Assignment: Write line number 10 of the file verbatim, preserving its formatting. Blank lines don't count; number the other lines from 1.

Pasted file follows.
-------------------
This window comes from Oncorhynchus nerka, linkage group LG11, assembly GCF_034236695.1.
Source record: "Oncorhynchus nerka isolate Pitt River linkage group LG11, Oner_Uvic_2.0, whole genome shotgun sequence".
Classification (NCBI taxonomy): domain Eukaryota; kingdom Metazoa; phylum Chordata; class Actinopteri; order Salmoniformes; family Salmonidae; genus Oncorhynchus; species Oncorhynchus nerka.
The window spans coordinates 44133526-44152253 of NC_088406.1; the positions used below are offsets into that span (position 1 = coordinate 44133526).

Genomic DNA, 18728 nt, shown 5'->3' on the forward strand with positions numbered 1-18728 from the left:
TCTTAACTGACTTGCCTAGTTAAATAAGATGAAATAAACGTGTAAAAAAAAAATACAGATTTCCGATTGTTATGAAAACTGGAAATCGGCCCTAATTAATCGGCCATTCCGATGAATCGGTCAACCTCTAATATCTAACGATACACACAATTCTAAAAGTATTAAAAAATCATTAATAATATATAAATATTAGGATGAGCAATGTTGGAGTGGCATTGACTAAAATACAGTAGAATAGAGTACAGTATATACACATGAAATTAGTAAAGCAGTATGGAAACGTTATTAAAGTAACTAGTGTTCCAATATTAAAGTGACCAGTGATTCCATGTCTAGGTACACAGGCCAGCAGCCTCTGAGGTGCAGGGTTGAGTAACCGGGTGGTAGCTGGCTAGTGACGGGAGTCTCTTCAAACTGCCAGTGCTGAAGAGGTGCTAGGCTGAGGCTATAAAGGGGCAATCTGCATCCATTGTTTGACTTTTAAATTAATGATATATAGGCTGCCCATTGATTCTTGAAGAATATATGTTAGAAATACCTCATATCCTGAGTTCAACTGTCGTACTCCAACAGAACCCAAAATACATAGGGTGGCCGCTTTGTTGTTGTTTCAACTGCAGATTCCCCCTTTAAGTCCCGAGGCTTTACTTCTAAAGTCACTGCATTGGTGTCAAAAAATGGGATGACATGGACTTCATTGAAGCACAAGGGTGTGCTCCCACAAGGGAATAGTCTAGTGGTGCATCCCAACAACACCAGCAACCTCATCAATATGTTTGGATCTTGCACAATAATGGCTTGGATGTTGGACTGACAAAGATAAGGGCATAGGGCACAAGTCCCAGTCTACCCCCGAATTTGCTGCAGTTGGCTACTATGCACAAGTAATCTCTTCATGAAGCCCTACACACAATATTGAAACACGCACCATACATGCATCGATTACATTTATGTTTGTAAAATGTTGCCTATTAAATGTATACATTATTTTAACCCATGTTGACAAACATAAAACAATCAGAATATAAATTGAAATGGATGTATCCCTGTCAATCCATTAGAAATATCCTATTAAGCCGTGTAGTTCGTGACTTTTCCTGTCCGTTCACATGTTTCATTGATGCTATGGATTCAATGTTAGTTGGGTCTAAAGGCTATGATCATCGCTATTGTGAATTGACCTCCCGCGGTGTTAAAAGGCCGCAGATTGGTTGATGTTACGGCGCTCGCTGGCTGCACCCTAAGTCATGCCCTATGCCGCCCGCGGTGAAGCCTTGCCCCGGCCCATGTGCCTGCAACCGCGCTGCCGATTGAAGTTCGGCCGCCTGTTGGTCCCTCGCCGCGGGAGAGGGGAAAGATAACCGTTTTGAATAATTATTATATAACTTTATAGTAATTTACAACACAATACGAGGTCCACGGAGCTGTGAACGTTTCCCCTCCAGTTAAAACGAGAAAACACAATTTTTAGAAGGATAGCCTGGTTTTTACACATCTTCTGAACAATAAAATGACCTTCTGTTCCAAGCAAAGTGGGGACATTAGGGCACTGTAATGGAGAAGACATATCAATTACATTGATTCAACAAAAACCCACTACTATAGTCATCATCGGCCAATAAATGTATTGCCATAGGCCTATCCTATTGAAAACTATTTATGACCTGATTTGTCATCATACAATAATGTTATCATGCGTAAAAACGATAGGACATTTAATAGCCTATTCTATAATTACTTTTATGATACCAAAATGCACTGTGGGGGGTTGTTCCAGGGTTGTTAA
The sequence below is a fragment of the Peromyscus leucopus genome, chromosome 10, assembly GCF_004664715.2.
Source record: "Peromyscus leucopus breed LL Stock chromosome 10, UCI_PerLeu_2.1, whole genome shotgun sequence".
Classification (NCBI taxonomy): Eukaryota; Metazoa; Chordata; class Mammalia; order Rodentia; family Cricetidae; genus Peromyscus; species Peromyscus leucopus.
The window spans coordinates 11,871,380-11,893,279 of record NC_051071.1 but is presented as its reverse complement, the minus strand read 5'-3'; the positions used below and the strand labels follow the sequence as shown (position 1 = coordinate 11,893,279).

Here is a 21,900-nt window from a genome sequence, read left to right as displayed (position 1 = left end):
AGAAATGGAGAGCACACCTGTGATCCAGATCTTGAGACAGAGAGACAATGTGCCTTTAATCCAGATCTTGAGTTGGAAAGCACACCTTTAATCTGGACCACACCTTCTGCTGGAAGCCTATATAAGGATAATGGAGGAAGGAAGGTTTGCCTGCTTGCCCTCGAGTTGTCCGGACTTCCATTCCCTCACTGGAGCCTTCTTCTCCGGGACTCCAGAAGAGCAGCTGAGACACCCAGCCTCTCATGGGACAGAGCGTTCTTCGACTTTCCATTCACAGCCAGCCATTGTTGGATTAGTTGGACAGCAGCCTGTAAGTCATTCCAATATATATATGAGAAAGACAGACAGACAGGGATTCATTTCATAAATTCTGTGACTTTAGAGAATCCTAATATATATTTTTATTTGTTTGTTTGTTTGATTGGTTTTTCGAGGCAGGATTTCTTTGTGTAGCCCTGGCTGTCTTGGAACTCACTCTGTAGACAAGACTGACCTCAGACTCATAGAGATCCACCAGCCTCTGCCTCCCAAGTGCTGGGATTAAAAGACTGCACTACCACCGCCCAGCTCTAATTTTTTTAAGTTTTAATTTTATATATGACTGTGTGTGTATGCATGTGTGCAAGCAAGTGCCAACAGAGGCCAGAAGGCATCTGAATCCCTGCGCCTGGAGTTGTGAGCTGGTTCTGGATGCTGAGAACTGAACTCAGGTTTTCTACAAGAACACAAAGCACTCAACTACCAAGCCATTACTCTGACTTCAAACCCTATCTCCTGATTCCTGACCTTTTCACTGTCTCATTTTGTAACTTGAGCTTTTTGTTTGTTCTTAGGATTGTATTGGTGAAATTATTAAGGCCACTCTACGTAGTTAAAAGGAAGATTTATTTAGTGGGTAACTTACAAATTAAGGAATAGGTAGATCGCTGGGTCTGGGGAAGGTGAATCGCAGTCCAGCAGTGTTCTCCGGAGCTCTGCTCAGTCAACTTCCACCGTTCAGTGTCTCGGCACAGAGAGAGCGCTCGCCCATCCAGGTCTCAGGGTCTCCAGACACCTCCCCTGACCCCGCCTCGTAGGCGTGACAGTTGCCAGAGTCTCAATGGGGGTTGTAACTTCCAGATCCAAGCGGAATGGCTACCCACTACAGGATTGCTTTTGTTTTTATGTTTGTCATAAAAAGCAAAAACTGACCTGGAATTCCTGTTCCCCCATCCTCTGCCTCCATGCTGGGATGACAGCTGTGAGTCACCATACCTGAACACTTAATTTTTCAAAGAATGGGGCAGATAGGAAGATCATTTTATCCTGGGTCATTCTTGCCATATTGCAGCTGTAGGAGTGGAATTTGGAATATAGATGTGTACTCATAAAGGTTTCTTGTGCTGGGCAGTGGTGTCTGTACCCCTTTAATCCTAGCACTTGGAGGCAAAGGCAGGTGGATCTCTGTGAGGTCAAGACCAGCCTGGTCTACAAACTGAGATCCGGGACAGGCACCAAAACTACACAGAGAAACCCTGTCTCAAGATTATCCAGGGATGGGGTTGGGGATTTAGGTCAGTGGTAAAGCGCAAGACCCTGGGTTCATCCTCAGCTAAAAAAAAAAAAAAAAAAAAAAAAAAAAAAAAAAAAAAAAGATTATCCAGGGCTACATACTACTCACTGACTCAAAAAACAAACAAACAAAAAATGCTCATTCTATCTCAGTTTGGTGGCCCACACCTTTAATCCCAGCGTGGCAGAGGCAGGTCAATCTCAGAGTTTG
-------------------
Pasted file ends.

The window spans coordinates 11,871,380-11,893,279 of record NC_051071.1 but is presented as its reverse complement, the minus strand read 5'-3'; the positions used below and the strand labels follow the sequence as shown (position 1 = coordinate 11,893,279).